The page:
We have two orange tabby cats in the house. Collins and Colby are brothers, the only two kittens in the litter. They're the same color, but they are very different. Colby is afraid of his own shadow and will hide under the couch for two days when we have company. Collins is king of the house, he's grumpy and he's FAT.

 

He's significantly bigger than any of my cats, both indoors and outdoors. He rivals Garfield of comic-strip fame. I think he gets fat on air. He, Colby and Tink eat a quality dry cat food. I can't really cut down on Collins' food amounts because Colby and Tink have to eat too.

Over the weekend I realized that Collins was spending a lot of time in the litter box. I cleaned the box and kept an eye on things for the rest of the day. Not much was "happening". Monday morning I found urine tinged with blood in the bathtub.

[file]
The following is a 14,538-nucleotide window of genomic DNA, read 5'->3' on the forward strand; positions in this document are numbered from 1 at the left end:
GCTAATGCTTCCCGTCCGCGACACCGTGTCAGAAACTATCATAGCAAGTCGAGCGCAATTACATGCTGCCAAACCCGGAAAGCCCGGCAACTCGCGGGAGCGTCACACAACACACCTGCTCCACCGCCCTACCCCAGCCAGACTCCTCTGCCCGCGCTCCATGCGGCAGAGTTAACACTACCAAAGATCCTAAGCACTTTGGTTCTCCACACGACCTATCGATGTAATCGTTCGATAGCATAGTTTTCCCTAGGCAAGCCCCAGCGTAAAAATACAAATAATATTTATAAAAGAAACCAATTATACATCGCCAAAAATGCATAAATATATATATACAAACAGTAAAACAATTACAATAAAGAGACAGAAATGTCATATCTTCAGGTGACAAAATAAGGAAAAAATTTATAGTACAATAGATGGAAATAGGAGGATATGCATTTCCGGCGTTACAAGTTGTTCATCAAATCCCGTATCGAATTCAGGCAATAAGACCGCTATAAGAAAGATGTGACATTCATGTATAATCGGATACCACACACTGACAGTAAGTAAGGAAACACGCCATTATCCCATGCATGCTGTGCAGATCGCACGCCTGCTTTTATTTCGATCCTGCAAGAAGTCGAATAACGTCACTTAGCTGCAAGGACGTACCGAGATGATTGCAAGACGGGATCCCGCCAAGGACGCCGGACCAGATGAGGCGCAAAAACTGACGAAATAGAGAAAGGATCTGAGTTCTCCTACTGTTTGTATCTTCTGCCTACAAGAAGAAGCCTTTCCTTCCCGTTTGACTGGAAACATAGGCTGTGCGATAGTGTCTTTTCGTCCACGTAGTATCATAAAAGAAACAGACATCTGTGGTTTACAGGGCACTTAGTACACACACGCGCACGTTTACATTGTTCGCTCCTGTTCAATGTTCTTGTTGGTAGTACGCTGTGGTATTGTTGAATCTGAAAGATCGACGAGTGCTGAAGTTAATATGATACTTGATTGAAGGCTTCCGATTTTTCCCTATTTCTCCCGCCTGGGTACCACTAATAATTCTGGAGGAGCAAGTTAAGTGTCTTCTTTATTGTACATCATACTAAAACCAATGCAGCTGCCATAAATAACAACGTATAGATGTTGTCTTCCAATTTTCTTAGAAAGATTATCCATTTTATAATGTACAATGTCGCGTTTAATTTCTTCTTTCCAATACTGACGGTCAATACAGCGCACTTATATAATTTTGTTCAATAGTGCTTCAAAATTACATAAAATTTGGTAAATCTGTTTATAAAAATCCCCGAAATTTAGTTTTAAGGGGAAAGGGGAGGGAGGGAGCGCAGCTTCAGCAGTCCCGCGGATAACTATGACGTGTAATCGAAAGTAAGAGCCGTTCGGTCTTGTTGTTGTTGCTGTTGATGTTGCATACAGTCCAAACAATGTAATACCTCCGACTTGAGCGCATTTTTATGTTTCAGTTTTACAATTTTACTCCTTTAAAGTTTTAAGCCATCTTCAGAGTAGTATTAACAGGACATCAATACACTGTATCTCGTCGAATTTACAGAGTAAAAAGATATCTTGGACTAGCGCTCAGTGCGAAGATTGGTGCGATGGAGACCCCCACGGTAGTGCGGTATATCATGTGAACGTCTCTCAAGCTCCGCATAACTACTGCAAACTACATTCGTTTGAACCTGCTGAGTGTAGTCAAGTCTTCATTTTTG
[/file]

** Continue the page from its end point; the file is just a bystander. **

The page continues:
I've had a lot of cats in my life, and I've done a lot of research on this particular topic over the years for articles for cat magazines; these are classic signs of a cat with a urinary tract infection.

Collins often investigates my projects; you've seen him in many photos.


Monday morning I called my vet and was given an appointment later in the day. I had errands that had to be done. There wouldn't be enough time to do those and come home for the cat before his appointment, so he went with me. We did an abbreviated version of the errands so that he didn't have to stay in the car alone, and arrived at the vet's office during their lunch break. I put the cat's carrier under a tree and sat next to him to wait.

When the vet and his assistants returned from lunch, Collins was diagnosed with a UTI, just as I suspected. I'm supposed to give him half a pill every day. The vet warned me that the drug makes cats drool, and yes, it does. He also warned me that Collins will hate me before it's over, but Collins has never really been fond of me anyway.